an exclusive right, privilege, etc., exercised by virtue of rank, office, or the like: the prerogatives of a senator.
a right, privilege, etc., limited to a specific person or to persons of a particular category: It was the teacher's prerogative to stop the discussion.
a power, immunity, or the like restricted to a sovereign government or its representative: The royal prerogative exempts the king from taxation.
having or exercising a prerogative.
pertaining to, characteristic of, or existing by virtue of a prerogative.
Praerogātīva also meant “the verdict or vote of this tribe or century; a prior verdict, election, right, or claim.” Medieval Latin developed the sense ““a previous choice, sure sign, special right, privilege,” and in Anglo-French and Old French prerogative meant “a privilege accorded to certain dignitaries, a special right or privilege exercised by the monarch.” By the early 15th century, Middle English prerogative meant “a precedence, superiority, or preeminence,” a meaning now obsolete. The common thread that remains in the current senses of the word in English are aspects of meaning related to a right, privilege, or power.
Dictionary.com Unabridged Based on the Random House Unabridged Dictionary, © Random House, Inc. 2023
How to use prerogative in a sentence
There’s got to be a better way for the city to register community engagement, even while duly elected representatives retain their voting prerogative.Politics Report: What the Dramatic Council President Contest Taught Us | Scott Lewis and Andrew Keatts | December 12, 2020 | Voice of San Diego
Competitive trail running, and, for that matter, the fevered pursuit of random FKTs, remains largely the prerogative of affluent amateurs with enough disposable income and time to spend their weekends endlessly gallivanting in the Marin Headlands.Behind the Scenes of a Unique FKT Attempt in Kenya | Martin Fritz Huber | November 24, 2020 | Outside Online
As for which prerogative takes precedence, it’s a line we all have to draw somewhere and adjust daily.How Does Your COVID-19 Risk Tolerance Compare to Others? | Chris Wilson | October 19, 2020 | Time
The company’s “mission” is his prerogative, so long as he is in charge.
Promising to deliver on another reform, Lightfoot has worked to reduce the power of aldermen, such as by limiting their “prerogative” over matters large and small in their wards.When Is a Meeting Not a Meeting and a Lawmaker Not a Lawmaker? When It’s Lori Lightfoot’s Chicago. | by Mick Dumke | September 24, 2020 | ProPublica
It is entirely the government's prerogative to accede to these requests or not.In Italy, Religious Minorities Struggle (Vainly) for Official Recognition | Anna Momigliano | November 14, 2013 | THE DAILY BEAST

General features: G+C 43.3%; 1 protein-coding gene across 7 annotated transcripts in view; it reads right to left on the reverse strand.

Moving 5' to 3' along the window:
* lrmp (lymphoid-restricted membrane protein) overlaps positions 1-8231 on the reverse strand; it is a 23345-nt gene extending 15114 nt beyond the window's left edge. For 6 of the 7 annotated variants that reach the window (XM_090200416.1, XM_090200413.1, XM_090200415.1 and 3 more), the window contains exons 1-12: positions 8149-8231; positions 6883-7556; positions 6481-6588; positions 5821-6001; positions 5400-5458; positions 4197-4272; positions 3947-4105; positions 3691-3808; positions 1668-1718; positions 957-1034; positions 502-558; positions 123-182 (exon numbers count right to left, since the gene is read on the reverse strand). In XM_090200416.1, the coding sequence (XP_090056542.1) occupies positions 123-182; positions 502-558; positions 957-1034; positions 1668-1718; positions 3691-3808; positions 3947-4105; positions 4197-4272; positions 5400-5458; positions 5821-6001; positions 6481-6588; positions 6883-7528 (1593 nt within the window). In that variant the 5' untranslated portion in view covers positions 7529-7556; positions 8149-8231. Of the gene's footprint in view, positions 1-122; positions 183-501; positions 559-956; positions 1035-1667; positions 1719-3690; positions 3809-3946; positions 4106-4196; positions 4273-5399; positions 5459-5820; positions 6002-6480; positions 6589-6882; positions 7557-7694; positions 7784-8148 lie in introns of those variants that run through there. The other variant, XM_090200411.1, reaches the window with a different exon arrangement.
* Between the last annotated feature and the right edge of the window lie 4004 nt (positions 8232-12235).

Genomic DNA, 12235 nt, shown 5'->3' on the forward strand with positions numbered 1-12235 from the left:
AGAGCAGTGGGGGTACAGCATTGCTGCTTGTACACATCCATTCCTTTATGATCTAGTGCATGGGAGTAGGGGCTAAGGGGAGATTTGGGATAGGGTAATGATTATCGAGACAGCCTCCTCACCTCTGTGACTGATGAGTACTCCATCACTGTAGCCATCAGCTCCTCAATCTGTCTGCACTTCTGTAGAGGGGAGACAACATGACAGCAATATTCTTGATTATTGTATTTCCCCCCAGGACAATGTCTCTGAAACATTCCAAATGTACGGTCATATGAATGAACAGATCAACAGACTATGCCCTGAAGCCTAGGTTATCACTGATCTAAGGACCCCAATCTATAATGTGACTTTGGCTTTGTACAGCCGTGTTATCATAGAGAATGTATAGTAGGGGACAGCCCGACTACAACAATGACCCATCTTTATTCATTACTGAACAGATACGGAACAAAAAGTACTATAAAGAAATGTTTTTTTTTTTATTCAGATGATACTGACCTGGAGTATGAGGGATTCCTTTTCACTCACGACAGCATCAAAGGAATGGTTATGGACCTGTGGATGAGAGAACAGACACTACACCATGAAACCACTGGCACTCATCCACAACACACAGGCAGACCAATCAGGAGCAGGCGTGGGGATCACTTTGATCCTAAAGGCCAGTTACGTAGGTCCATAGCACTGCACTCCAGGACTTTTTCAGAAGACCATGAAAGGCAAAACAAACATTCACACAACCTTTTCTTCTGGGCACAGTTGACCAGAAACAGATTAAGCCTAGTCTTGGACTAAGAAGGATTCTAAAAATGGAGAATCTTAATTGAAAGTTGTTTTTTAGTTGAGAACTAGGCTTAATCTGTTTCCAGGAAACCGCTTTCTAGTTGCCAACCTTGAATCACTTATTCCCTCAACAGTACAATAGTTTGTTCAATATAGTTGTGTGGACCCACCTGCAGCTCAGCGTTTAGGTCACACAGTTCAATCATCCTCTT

That is our prerogative, but if we exercise it, we should have a little rule among ourselves.
It was an unusual step—a first, in fact—to involve the federal government in what had always been state prerogative.How the Gay-Civil-Rights Movement Defeated the Defense of Marriage Act | Linda Hirshman | June 3, 2012 | THE DAILY BEAST
“He is an adult and if he wants to disappear it is his prerogative,” French said.
Perhaps one constant, then, in Fiasco's life is that he reserves the prerogative to quit something once it no longer feels right.
But Mrs. Dodd, the present vicar's wife, retained the precious prerogative of choosing the book to be read at the monthly Dorcas.The Pit Town Coronet, Volume I (of 3) | Charles James Wills
If one man injures another, the prerogative of pardon should belong to the injured man.God and my Neighbour | Robert Blatchford
He is not worshipped in any temple, having lost this prerogative on account of his ambitious desire to find out the Supreme Being.A Woman's Journey Round the World | Ida Pfeiffer
Although it was a school of 250 boys, the sixth-form, with all their privileges, had no prerogative of authority.Eric, or Little by Little | Frederic W. Farrar
The manner in which the question of the crown's prerogative arose in this case was explained by the lord-chancellor.The History of England in Three Volumes, Vol.III. | E. Farr and E. H. Nolan
British Dictionary definitions for prerogative
an exclusive privilege or right exercised by a person or group of people holding a particular office or hereditary rank
any privilege or right
a power, privilege, or immunity restricted to a sovereign or sovereign government
having or able to exercise a prerogative
Collins English Dictionary - Complete & Unabridged 2012 Digital Edition © William Collins Sons & Co. Ltd. 1979, 1986 © HarperCollins Publishers 1998, 2000, 2003, 2005, 2006, 2007, 2009, 2012